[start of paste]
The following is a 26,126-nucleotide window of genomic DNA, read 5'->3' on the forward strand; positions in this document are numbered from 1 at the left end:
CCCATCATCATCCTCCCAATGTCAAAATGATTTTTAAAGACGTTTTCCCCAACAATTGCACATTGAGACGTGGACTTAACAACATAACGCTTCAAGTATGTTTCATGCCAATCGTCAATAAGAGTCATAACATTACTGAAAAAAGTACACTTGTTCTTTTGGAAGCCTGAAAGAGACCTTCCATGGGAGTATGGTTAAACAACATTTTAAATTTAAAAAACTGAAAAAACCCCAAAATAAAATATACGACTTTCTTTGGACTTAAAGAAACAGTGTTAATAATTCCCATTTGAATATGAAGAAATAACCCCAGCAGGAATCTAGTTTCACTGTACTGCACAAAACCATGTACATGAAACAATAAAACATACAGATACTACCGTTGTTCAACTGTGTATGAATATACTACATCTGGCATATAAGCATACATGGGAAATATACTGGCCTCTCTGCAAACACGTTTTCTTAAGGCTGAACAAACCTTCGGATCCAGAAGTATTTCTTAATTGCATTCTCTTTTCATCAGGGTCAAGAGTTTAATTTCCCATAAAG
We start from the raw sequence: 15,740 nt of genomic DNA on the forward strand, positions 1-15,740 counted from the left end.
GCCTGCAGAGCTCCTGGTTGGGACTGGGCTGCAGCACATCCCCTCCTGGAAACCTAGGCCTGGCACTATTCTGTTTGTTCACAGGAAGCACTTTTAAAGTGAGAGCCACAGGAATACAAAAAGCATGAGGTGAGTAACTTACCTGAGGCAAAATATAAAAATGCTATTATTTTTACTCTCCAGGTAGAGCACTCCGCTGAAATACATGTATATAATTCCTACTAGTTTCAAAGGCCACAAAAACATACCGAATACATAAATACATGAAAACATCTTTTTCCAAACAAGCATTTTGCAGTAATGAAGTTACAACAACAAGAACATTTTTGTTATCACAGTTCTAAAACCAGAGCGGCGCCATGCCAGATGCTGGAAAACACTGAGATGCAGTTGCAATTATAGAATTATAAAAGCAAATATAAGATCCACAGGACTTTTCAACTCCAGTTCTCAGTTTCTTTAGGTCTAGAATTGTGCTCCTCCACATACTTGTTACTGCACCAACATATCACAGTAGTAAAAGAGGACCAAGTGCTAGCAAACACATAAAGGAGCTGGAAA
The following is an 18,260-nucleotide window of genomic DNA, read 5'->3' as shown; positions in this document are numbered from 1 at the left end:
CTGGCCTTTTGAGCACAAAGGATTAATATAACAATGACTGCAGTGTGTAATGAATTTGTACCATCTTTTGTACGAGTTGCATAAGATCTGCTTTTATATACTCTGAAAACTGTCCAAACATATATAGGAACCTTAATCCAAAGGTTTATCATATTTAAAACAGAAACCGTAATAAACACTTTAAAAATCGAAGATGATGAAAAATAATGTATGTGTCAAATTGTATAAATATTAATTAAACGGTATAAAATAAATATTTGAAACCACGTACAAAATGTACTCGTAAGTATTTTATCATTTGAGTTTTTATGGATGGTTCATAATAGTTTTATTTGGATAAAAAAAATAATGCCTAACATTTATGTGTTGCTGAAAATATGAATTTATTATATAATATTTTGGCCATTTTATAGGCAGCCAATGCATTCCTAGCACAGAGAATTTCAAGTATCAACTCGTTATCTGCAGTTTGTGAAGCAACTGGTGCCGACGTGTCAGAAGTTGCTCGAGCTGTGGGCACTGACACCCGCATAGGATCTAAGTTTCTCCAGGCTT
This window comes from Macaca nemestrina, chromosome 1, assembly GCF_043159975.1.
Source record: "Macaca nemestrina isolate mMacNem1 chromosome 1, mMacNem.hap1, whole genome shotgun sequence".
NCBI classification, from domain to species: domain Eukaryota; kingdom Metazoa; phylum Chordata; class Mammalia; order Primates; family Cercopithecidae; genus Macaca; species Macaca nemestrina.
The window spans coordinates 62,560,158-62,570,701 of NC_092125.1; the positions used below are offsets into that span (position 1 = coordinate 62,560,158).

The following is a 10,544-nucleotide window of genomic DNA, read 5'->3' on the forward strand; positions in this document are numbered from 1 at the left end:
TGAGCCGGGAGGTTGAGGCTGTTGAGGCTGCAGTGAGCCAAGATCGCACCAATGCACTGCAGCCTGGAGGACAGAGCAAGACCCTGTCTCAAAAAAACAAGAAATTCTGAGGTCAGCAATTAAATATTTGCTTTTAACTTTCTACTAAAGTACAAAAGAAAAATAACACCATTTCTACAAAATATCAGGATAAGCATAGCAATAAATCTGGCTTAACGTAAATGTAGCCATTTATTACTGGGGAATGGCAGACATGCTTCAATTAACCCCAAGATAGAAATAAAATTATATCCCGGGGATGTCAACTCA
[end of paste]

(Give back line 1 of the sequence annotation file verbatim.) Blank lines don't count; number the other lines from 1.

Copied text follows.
The following is a 26,126-nucleotide window of genomic DNA, read 5'->3' on the forward strand; positions in this document are numbered from 1 at the left end: